SETE, in cooperation with Greece’s leadership, is innovating in support of tourism through the #greecefromhome initiative, which I reported on the other day. The Visit Greece channel operators are doing a great job with this promotion, as you can see in the Instagram below.
The campaign is from an initiative of Marketing Greece, which is a part of SETE. Some will remember this wing’s efforts from 2013, which ended up blasting Greece into the world tourism limelight. The #greecefromhome move is brilliant even though the website is not a work of art. The perfect timing of virtual Greece tourism, while people are in lockdown, is truly genius. However, nothing is perfect, and lack of funding or momentum will end up making this fantastic future tourism move a drip in an ocean of 2020 tourism noise.
This kind and useful branding campaign should be magnified. In short, more money and time should be put into very positive strategies. Unfortunately, no one seems to know how to expand on a great idea. Nobody is resharing the hashtag beyond Theoharis, the U.S. ambassador, Syros Island, and a few individual accounts. #greecefromhome on Instagram only has 1009 posts. People, this was a collaboration with Google! Where is the PR juice? I see where a Landrover outfit hijacked the tag, but no Google influencer using the hashtag has so far boosted the campaign. I’ll be willing to bet SETE CEO Yiannis Retsos has nowhere near the funding he needs. He’s been President of Marketing Greece since 2017, and it seems to me Athens should be utilizing SETE and helping him where the need is.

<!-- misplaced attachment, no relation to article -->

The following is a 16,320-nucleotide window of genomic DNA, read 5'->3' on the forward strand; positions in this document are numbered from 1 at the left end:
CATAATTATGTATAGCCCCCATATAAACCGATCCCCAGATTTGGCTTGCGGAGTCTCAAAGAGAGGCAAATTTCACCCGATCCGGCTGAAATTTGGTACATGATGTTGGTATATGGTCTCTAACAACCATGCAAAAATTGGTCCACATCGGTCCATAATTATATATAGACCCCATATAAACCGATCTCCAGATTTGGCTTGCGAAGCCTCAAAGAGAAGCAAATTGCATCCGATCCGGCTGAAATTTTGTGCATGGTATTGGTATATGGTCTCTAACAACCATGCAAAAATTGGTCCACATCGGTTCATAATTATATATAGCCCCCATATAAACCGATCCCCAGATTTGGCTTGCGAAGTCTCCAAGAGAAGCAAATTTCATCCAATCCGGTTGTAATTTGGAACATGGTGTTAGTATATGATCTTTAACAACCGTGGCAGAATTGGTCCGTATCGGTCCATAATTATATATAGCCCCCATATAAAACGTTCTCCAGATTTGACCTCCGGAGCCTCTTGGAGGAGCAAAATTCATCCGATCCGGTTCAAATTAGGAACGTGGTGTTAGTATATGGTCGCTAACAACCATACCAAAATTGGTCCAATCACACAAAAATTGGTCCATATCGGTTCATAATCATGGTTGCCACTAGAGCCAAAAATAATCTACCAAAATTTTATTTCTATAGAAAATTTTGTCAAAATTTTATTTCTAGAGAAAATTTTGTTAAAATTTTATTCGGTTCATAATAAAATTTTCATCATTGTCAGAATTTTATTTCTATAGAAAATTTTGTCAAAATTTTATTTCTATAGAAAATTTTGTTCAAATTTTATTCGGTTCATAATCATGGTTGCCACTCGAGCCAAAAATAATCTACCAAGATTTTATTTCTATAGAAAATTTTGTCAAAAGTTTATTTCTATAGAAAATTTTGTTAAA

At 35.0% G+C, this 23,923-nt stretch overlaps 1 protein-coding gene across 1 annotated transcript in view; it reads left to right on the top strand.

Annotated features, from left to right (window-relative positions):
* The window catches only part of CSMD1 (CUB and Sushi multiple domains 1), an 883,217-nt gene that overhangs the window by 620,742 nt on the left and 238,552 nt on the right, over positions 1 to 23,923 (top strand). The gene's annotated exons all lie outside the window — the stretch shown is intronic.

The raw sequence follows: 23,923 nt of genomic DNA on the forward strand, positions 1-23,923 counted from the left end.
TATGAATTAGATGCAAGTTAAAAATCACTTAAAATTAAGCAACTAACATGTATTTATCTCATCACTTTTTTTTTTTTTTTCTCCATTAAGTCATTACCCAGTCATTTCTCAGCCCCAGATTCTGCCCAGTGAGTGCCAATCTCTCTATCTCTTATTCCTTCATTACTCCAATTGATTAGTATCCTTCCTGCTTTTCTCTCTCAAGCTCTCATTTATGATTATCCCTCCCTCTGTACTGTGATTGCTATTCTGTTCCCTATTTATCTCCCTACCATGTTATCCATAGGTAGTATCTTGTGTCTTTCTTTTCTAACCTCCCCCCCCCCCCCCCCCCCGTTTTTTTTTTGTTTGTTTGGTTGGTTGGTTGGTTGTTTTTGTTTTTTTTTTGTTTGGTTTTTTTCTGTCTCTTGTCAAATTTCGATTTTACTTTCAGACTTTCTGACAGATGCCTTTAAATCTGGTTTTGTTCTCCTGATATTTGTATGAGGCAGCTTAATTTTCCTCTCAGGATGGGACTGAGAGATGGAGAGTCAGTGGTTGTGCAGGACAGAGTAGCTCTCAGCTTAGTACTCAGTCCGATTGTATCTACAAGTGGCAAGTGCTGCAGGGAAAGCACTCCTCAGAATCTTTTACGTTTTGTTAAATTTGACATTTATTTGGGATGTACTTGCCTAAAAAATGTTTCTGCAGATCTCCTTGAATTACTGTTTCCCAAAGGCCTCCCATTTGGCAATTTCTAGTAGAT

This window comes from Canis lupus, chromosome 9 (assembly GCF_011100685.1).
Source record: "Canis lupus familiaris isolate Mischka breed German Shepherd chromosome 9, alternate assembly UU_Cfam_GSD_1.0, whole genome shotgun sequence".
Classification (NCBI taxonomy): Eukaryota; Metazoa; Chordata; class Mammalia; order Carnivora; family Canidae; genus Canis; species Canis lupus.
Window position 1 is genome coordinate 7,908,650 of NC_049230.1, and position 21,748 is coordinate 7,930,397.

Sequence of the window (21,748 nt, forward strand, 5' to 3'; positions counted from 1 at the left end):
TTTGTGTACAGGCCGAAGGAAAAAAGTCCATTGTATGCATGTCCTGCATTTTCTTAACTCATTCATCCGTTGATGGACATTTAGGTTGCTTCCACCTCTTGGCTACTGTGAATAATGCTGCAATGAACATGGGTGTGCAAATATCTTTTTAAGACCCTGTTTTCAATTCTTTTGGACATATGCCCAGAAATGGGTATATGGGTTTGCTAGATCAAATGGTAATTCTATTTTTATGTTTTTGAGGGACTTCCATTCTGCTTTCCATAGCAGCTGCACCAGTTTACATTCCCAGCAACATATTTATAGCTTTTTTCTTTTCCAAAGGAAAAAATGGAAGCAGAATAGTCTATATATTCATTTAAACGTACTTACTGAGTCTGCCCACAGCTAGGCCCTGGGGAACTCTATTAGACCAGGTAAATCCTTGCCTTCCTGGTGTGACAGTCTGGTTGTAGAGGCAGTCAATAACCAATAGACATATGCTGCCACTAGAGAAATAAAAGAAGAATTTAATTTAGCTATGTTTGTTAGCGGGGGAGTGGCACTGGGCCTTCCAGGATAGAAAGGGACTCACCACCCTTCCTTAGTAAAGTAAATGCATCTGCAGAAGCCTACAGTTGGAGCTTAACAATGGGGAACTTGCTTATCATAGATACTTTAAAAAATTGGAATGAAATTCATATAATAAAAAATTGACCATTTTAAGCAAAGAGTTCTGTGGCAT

What about co-branding Crete and the other magnificent (and famous) Greek isles? Back in 2014, the Incredible Crete campaign ended up in success when hundreds of thousands more travelers visited Greece’s biggest island. Today, the ministry only runs a residual presence. A new website and campaign are in the works, but the super people behind it are underfunded and understaffed. Think about what the video from this past campaign above conveys. Nature, oneness, safety in solitude, and so forth.
Instead of capitalizing on past successes like Incredible Crete, the Athens stakeholders have turned to SETE and Marketing Greece, the nonprofit organization of the Greek Tourism Confederation (SETE). This Ekathimerini story discusses how:
“Marketing Greece is evolving into a central entity in the management of the unprecedented crisis in Greek tourism, particularly in the maintenance and strengthening of demand for traveling to Greece when the pandemic eventually subsides.”
Finally, I am sure that somebody involved has already suggested that Athens get McCann Erickson, the global advertising agency that helped create the Incredible Crete campaign. Their motto is “The Truth Well Told” -which seems like what’s needed most for Greece tourism going forward. As for opportunism and insulting Italians on the brink of eternity, SETE and Athens could sure use some PR help with their wording. And, somebody has to address Greece having been turned into a cheap destination hell-bent on unsustainable growth. During the lockdown, it’s the perfect time for some original thinking. No?